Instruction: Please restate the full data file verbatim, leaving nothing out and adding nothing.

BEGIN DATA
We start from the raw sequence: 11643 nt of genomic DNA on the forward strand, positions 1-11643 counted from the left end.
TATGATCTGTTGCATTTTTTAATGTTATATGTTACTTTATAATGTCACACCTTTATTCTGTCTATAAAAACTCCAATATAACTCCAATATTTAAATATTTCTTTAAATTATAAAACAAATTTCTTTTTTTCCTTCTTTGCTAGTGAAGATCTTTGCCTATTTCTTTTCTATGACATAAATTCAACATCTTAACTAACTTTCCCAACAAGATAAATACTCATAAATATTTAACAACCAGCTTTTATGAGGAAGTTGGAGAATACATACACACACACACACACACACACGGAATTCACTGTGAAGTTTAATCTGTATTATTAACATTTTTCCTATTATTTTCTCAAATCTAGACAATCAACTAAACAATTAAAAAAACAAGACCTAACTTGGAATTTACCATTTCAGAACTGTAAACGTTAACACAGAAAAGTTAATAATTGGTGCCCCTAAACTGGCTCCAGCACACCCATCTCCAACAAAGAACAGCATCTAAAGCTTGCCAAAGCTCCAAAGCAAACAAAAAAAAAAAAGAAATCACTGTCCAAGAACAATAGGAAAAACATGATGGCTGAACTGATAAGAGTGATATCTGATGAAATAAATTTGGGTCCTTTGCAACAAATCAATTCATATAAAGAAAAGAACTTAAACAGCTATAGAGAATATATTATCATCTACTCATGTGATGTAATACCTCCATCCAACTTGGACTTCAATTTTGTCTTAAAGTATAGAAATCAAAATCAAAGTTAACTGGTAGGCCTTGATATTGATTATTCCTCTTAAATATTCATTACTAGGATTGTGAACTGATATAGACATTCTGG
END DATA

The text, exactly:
We start from the raw sequence: 11643 nt of genomic DNA on the forward strand, positions 1-11643 counted from the left end.
TATGATCTGTTGCATTTTTTAATGTTATATGTTACTTTATAATGTCACACCTTTATTCTGTCTATAAAAACTCCAATATAACTCCAATATTTAAATATTTCTTTAAATTATAAAACAAATTTCTTTTTTTCCTTCTTTGCTAGTGAAGATCTTTGCCTATTTCTTTTCTATGACATAAATTCAACATCTTAACTAACTTTCCCAACAAGATAAATACTCATAAATATTTAACAACCAGCTTTTATGAGGAAGTTGGAGAATACATACACACACACACACACACACACGGAATTCACTGTGAAGTTTAATCTGTATTATTAACATTTTTCCTATTATTTTCTCAAATCTAGACAATCAACTAAACAATTAAAAAAACAAGACCTAACTTGGAATTTACCATTTCAGAACTGTAAACGTTAACACAGAAAAGTTAATAATTGGTGCCCCTAAACTGGCTCCAGCACACCCATCTCCAACAAAGAACAGCATCTAAAGCTTGCCAAAGCTCCAAAGCAAACAAAAAAAAAAAAGAAATCACTGTCCAAGAACAATAGGAAAAACATGATGGCTGAACTGATAAGAGTGATATCTGATGAAATAAATTTGGGTCCTTTGCAACAAATCAATTCATATAAAGAAAAGAACTTAAACAGCTATAGAGAATATATTATCATCTACTCATGTGATGTAATACCTCCATCCAACTTGGACTTCAATTTTGTCTTAAAGTATAGAAATCAAAATCAAAGTTAACTGGTAGGCCTTGATATTGATTATTCCTCTTAAATATTCATTACTAGGATTGTGAACTGATATAGACATTCTGG